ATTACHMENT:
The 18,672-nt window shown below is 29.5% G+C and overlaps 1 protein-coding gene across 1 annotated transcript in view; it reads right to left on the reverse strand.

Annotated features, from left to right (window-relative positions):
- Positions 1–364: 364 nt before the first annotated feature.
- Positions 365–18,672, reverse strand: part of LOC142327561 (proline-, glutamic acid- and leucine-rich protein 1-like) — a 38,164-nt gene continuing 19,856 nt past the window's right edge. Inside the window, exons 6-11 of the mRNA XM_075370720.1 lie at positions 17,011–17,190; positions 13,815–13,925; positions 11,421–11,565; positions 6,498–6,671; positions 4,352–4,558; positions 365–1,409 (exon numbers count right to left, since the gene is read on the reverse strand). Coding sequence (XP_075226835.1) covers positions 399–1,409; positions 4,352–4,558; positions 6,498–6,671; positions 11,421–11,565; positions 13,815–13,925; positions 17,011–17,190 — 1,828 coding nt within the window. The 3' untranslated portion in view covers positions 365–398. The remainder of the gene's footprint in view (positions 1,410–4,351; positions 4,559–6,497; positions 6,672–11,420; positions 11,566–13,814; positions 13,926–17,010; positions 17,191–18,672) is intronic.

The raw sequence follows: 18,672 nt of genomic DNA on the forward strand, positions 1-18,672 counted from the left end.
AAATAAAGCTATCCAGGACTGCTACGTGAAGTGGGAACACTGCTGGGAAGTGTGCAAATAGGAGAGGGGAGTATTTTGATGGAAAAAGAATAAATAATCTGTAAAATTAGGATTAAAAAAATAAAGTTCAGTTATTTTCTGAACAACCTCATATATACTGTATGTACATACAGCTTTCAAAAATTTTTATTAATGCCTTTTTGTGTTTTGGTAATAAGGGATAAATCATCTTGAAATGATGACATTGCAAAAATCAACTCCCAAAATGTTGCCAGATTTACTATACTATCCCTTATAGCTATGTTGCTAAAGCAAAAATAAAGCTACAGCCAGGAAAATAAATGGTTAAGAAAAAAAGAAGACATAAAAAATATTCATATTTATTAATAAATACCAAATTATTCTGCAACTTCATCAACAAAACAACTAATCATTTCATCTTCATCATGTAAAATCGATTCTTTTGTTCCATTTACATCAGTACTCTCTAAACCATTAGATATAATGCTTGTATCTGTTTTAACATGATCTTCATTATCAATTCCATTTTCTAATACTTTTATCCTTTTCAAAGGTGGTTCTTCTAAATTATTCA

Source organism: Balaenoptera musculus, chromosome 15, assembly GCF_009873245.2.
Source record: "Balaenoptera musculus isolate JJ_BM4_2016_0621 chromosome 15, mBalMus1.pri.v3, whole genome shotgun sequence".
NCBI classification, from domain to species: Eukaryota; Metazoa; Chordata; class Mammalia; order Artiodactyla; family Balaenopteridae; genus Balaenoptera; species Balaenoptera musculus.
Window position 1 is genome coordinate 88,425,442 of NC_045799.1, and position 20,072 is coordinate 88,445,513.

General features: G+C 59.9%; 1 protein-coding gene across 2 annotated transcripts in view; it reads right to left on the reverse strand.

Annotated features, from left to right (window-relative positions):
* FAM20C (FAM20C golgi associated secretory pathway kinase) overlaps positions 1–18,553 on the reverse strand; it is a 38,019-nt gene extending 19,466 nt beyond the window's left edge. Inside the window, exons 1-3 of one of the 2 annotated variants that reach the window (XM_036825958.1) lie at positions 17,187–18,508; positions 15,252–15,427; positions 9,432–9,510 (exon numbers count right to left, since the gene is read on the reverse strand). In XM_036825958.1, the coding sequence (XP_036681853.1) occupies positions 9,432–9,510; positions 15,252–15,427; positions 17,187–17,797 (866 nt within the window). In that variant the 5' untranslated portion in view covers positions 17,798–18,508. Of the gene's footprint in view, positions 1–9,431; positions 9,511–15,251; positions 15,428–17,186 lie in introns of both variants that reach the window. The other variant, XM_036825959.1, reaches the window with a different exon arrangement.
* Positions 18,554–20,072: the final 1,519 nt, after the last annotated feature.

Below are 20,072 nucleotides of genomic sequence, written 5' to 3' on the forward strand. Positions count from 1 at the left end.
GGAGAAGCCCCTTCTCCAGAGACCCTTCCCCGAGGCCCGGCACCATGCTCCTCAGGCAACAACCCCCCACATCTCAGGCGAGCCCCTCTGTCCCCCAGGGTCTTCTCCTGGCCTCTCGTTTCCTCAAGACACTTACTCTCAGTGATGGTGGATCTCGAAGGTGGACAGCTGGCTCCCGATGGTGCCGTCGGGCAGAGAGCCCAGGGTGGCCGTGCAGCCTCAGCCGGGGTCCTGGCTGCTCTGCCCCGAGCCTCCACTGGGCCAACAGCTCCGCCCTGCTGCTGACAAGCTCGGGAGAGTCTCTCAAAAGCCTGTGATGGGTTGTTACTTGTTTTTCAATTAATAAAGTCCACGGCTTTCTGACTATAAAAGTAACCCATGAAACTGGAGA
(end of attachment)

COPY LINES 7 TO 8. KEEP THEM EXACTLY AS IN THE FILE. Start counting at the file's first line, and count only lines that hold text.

Source organism: Balaenoptera musculus, chromosome 15, assembly GCF_009873245.2.
Source record: "Balaenoptera musculus isolate JJ_BM4_2016_0621 chromosome 15, mBalMus1.pri.v3, whole genome shotgun sequence".